Tidal, the lossless streaming music service that launched in the UK and the US towards the end of last year looks set to be acquired by Jay-Z. Well, not the man himself, but his corporate holdings are set to have their bid of $56 Million approved and the acquisition go ahead. This would of course put Mr Carter in direct competition with Dr Dre and Beats Music. The $56 Million bid isn't just for Tidal of course, it's for the WiMP service that's been running for a few years now in Europe and it would see S. Carter Enterprises purchase all of the Swedish firm Aspiro AB, the company that owns Tidal and WiMP.
This is an interesting acquisition for Jay-Z and his team, not least because Tidal is hardly in line with the rest of his properties. Tidal is not your run-of-the-mill streaming service, it's not just another Spotify. Instead, Tidal focuses on offering lossless music in FLAC format streaming at 16-bit, 1411kbps 44.1 kHz. I've been using it for the last few weeks now, and I have to say that the difference in quality between this and Google Play is very much noticeable, and far from the usual excuses we hear from naysayers. Tidal is a service about the music, it's about curation, carefully considered playlists, editorials and a focus on the not-so-mainstream new releases. It's hardly the sort of service that I'd see Jay-Z looking to bring into the fold.
Still, Aspiro AB must see something to be made from the deal as the board has "unanimously" suggested to shareholders that they accept the deal. The agreement period is between February 19th and March 11th, and the "Project Panther Bidco Ltd" bidder (itself indirectly owned by S. Carter Enterprises) looks to end with an ownership of 90% of all shares.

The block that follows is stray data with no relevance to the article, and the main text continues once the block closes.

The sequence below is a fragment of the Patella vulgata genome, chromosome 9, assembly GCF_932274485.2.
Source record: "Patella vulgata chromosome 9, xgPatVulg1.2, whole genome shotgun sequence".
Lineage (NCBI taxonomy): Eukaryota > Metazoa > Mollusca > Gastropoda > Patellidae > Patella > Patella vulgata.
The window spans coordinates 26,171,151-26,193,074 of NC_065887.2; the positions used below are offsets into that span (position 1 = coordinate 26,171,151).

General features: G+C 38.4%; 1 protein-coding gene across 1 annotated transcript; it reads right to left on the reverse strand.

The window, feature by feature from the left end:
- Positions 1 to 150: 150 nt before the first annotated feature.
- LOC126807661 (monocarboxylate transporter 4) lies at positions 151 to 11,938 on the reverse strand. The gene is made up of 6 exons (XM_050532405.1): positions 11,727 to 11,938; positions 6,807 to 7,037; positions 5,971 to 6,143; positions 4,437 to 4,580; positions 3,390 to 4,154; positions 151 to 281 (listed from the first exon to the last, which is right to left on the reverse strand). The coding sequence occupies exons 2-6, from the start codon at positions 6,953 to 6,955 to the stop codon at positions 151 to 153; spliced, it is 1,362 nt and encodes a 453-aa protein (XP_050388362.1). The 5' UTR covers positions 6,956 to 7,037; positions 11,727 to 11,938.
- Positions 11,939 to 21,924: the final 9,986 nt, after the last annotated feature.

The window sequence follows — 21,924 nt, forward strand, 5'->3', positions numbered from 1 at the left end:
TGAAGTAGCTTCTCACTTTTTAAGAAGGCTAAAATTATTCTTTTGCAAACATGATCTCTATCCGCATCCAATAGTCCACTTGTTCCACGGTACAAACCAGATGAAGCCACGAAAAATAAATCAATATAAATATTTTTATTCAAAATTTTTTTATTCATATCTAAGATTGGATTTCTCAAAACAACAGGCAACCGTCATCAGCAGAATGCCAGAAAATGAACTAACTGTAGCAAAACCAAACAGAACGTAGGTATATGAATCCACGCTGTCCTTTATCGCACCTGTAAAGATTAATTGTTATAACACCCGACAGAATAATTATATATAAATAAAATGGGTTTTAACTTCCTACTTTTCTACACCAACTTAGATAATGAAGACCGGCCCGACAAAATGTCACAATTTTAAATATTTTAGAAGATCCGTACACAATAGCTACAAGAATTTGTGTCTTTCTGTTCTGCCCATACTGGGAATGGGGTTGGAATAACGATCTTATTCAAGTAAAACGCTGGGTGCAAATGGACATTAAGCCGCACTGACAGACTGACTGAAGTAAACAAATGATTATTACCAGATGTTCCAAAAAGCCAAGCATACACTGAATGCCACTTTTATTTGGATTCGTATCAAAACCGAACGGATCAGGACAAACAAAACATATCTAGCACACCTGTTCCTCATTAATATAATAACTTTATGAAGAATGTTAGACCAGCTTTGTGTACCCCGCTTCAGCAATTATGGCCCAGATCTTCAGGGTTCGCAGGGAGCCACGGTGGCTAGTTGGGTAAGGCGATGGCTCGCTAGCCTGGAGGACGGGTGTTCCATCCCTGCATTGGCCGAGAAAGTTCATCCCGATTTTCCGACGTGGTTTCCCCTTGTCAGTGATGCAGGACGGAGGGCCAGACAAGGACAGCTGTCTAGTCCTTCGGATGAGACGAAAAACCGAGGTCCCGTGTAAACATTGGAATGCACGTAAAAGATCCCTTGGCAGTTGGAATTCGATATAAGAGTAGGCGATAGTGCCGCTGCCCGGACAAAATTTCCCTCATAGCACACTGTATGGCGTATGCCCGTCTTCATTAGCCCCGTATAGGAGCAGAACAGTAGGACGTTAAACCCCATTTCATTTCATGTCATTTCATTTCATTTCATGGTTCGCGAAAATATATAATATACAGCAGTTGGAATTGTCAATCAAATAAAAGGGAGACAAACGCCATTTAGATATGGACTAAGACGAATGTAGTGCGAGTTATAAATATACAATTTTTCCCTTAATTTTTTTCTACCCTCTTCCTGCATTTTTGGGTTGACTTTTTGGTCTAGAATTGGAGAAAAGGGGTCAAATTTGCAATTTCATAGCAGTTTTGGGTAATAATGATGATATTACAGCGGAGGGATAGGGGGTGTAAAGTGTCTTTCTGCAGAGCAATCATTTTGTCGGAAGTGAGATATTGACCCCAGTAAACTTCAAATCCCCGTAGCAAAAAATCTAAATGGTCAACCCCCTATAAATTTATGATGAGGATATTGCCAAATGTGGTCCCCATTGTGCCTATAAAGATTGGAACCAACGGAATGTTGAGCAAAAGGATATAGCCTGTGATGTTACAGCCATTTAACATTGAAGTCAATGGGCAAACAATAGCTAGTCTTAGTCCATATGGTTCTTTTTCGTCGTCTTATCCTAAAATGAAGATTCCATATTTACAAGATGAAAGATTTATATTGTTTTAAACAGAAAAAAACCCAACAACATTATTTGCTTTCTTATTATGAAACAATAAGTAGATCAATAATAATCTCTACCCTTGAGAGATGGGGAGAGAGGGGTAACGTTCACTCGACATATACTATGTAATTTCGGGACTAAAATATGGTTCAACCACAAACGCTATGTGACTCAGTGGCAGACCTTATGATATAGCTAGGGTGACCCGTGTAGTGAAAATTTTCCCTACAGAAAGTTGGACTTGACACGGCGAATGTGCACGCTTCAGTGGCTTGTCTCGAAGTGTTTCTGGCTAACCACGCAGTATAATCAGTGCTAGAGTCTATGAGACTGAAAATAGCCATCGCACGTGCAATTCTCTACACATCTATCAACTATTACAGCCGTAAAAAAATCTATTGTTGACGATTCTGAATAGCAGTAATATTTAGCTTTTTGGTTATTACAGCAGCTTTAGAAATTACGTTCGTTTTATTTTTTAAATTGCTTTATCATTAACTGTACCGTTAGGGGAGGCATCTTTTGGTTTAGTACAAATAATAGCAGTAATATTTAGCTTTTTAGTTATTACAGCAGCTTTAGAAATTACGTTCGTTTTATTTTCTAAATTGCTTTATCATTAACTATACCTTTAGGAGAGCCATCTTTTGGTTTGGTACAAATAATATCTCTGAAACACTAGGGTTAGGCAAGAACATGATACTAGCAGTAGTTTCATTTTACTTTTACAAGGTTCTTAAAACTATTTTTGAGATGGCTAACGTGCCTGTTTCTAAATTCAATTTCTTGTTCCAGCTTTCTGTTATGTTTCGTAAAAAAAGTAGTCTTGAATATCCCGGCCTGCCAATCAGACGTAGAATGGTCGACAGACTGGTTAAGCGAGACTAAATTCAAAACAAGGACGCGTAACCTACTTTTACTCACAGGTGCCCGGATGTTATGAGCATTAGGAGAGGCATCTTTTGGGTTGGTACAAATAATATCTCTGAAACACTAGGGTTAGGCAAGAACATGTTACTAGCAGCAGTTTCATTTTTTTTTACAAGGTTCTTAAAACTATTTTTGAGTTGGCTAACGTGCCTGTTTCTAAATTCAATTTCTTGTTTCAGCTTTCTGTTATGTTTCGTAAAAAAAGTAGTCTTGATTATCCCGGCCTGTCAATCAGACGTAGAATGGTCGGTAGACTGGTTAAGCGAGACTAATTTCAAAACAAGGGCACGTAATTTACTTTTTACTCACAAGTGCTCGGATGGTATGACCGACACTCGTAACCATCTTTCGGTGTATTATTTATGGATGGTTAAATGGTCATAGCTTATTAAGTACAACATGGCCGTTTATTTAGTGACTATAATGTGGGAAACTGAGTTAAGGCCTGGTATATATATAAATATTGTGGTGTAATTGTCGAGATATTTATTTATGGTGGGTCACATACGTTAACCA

Tidal is great, I love it. But then again I'm not everyone, instead I'm someone who spends a silly amount of money on headphones, loves HiFi gear and has DACs and headphone amps all over my desk. I care about my music and I get what lossless files are and why compression is definitely convenient, but hardly ideal. Not everyone cares that much though, and considering that Tidal costs $19.99 or £19.99 a month, it's decidedly "high-end". Would a takeover by Jay-Z and his company push Tidal to compete with Spotify as just-another-service or would they really push the high-end nature of lossless streaming? I certainly hope so, as Tidal sounds great, and the team clearly has the experience (having ran WiMP for years in Europe) and there's a lot of music on offer (both Top 40 and otherwise). The deal has yet to go final yet, but it all looks pretty much set in stone at this point. If you'd like to try out Tidal you can do so from the Play Store, and I'll be writing more about the service soon.